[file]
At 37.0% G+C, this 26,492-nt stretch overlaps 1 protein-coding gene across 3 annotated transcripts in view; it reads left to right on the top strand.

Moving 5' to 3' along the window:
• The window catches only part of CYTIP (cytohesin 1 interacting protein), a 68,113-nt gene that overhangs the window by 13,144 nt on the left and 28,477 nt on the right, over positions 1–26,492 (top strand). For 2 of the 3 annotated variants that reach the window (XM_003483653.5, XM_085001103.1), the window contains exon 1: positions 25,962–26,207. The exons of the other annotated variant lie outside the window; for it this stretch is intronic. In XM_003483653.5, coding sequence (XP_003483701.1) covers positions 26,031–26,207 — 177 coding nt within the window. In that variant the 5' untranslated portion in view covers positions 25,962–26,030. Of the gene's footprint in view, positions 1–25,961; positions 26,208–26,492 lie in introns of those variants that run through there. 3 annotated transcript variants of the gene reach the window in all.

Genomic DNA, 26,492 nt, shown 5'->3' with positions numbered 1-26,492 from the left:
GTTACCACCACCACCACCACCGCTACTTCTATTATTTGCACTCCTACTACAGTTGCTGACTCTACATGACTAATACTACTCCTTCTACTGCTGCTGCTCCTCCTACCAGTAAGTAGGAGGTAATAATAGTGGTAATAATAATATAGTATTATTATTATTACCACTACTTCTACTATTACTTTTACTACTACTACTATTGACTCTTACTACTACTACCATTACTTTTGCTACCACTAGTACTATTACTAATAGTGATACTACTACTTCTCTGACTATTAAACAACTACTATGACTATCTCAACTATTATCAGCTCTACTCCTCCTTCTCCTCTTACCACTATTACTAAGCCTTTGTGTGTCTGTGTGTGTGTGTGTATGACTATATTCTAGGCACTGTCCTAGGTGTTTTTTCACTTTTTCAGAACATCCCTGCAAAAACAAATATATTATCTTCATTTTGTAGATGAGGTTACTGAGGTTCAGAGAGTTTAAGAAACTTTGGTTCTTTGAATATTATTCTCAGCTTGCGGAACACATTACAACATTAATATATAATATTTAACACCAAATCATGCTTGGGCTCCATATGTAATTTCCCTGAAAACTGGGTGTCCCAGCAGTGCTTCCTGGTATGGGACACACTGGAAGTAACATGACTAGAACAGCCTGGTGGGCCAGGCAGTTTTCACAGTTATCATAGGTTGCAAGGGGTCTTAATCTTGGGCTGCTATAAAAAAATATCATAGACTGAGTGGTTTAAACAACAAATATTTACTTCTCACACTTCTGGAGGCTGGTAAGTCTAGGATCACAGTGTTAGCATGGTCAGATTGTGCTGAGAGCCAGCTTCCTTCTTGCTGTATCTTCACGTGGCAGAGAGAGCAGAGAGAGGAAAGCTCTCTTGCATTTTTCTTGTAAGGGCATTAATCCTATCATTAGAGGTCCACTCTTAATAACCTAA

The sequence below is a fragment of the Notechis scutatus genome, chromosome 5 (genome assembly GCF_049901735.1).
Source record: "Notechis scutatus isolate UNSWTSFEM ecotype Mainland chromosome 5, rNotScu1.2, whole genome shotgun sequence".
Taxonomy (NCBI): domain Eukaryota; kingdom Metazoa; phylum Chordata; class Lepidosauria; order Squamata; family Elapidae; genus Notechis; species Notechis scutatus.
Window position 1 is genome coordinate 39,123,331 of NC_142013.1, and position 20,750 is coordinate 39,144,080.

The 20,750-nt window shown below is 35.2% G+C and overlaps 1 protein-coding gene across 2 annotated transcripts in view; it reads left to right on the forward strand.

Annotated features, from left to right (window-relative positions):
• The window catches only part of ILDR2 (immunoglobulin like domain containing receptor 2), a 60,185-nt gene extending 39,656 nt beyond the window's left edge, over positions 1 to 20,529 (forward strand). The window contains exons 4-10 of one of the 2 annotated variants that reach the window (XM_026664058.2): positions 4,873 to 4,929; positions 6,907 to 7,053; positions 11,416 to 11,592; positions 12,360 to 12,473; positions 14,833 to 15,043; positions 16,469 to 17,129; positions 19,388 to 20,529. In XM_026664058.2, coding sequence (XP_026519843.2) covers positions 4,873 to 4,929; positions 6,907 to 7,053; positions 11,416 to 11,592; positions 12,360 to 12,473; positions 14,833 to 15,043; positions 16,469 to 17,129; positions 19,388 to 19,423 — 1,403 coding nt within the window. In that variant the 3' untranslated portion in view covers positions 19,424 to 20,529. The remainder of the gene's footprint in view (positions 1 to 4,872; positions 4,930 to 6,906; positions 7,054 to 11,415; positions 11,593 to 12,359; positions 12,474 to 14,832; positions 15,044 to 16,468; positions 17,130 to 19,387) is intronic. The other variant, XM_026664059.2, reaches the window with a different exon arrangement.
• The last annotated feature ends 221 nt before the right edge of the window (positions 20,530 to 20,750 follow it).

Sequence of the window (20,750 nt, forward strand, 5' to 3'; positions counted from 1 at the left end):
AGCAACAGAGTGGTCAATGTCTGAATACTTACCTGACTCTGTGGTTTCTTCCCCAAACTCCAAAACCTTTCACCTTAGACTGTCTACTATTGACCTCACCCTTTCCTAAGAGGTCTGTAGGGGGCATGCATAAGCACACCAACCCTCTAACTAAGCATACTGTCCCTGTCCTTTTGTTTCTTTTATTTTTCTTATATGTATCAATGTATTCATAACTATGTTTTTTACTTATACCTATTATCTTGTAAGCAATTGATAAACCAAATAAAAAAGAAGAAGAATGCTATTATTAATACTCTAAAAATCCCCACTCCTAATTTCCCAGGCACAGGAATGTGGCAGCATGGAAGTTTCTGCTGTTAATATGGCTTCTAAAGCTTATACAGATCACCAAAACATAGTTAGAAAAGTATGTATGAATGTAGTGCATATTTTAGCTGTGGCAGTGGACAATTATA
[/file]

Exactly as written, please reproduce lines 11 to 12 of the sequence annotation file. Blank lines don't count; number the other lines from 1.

Annotated features, from left to right (window-relative positions):
• The window catches only part of ILDR2 (immunoglobulin like domain containing receptor 2), a 60,185-nt gene extending 39,656 nt beyond the window's left edge, over positions 1 to 20,529 (forward strand). The window contains exons 4-10 of one of the 2 annotated variants that reach the window (XM_026664058.2): positions 4,873 to 4,929; positions 6,907 to 7,053; positions 11,416 to 11,592; positions 12,360 to 12,473; positions 14,833 to 15,043; positions 16,469 to 17,129; positions 19,388 to 20,529. In XM_026664058.2, coding sequence (XP_026519843.2) covers positions 4,873 to 4,929; positions 6,907 to 7,053; positions 11,416 to 11,592; positions 12,360 to 12,473; positions 14,833 to 15,043; positions 16,469 to 17,129; positions 19,388 to 19,423 — 1,403 coding nt within the window. In that variant the 3' untranslated portion in view covers positions 19,424 to 20,529. The remainder of the gene's footprint in view (positions 1 to 4,872; positions 4,930 to 6,906; positions 7,054 to 11,415; positions 11,593 to 12,359; positions 12,474 to 14,832; positions 15,044 to 16,468; positions 17,130 to 19,387) is intronic. The other variant, XM_026664059.2, reaches the window with a different exon arrangement.